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Rush - A Farewell to Kings CD (album) cover




Heavy Prog

4.33 | 2289 ratings

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4 stars "A Farewell To Kings" is another visionary progressive rock record by the Canadian legends "Rush". It unites rather catchy and commercial songs like "Closer To The Heart" with epic conceptual science-fiction pieces like the brilliant "Cygnus X-1". Any fan of progressive music can hear that this record largely influenced bands such as "Ayreon" and "Dream Theater" many years ago and it is interesting to discover the roots and influences of those outstanding bands. Personally, I adore the diversity and visionary works of Rush and prefer them to "Genesis" that got to commercial and "Pink Floyd" that were not always able to get their inspirations to the point. "Rush" are neither very commercial nor handicapped by heavy drug abuse so that they are free to do what they want. That's what this album is all about: diversity and freedom. In the progressive rock world, there are only "King Crimson" and "Tangerine Dream" that I like as much or more than Rush.

Nevertheless, there are a couple of flaws on this particular record. First of all, the band starts with the most incoherent and weirdest song "A Farewell To Kings" that really takes some time to grow. It's not the best choice as an opener and title track and probably the uneasiest song on the record. I can't get a healthy approach to it as there is a lack of addicting elements in this experimental song that goes a little bit nowhere.

Second, this record is technically well crafted and even perfect but I miss some emotions and some human warmth in the songs. That's a flaw that many progressive rock bands have but some exceptions prove that this is possible and that's what divides the small path between an excellent and a very good band.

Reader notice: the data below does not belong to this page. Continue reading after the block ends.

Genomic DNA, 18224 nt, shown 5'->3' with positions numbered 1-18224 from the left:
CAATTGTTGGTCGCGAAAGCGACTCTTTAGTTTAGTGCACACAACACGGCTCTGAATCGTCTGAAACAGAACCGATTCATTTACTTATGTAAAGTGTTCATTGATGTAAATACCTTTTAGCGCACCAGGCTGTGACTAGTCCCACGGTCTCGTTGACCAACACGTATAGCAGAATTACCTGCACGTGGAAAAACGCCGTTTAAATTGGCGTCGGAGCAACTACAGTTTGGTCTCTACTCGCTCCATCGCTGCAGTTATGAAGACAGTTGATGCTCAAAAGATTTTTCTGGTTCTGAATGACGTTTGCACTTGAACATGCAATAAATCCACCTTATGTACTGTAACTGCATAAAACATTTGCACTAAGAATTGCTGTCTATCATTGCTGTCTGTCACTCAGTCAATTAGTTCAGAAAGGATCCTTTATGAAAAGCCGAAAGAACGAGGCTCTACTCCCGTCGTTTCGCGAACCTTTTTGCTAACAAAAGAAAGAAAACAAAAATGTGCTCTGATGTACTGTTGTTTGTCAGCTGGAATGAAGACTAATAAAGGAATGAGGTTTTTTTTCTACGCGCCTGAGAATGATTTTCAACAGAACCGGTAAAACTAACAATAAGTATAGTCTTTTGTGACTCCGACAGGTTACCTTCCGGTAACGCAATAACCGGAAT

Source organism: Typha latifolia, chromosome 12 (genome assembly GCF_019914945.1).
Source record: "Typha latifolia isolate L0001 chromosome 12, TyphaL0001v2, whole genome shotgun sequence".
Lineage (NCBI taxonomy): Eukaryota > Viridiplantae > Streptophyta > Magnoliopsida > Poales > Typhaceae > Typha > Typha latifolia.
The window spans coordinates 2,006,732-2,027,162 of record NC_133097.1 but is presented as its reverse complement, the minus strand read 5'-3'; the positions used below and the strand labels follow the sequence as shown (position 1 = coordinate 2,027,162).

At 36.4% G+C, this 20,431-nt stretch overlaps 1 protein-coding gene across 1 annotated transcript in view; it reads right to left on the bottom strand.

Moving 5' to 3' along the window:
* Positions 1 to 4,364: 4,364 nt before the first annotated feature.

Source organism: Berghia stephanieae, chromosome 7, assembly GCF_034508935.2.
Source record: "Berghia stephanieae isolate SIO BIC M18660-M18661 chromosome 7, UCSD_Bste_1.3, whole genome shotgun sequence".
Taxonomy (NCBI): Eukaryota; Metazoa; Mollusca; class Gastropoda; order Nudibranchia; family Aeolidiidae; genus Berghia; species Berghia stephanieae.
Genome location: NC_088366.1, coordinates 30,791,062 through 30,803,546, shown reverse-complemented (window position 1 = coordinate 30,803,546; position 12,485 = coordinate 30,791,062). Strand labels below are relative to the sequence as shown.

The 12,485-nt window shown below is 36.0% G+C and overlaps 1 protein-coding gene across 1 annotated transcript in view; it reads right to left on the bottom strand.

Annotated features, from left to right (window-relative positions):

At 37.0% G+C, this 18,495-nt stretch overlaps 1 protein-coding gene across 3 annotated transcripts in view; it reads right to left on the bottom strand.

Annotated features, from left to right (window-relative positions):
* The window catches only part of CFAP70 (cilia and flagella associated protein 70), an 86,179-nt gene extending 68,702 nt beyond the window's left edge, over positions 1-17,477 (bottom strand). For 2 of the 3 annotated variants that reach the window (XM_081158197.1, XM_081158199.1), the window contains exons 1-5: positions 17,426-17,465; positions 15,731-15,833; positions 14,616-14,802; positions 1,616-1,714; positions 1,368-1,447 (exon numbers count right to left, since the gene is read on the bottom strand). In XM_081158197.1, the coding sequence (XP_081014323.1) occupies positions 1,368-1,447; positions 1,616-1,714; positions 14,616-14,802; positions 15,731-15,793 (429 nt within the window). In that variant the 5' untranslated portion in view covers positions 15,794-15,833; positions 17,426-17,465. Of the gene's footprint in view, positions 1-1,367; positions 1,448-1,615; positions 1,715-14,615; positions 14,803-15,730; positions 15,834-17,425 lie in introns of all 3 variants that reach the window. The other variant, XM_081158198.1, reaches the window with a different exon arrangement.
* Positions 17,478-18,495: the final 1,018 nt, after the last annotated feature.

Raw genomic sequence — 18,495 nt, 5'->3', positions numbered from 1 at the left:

The third negative point is the vocals, probably the only truly weak point in this band, Rush's Achilles' tendon if you want to call it like that. Geddy Lee screams and yells like an angry woman from time to time and especially the more complex epics are too much interrupted by his surely unique but pretty much annoying voice. Most people might pardon those flaws and I agree that they don't really do any harm as I appreciate discovering this record over and over again but those points are the reasons why this isn't the band's best work and why some people might have some difficulties to get into this.

The instrumental parts are the true highlight on this record and I mostly appreciate the longer tracks that have less lyrics and concentrate on a conceptual atmosphere like "Xanadu" and especially the outstanding "Cygnus X-1" that surprises with its dystopian and mysterious moods and offers many changes of style, rhythm and melody and is one of the best progressive rock tracks in history.

In the end, this early masterpiece of the band is amongst their best albums but not yet in the top notch because of a few little flaws. The longest and most important tracks are all great and add something new and unique to the genre while the shorter tracks are less impressive. From an intellectual and technical point of view this record is close to perfection but concerning the emotional and coherent point of view, there are a couple of aspects that could be further worked out.

Originally published on on May 12th of the year 2011.

kluseba | 4/5 |


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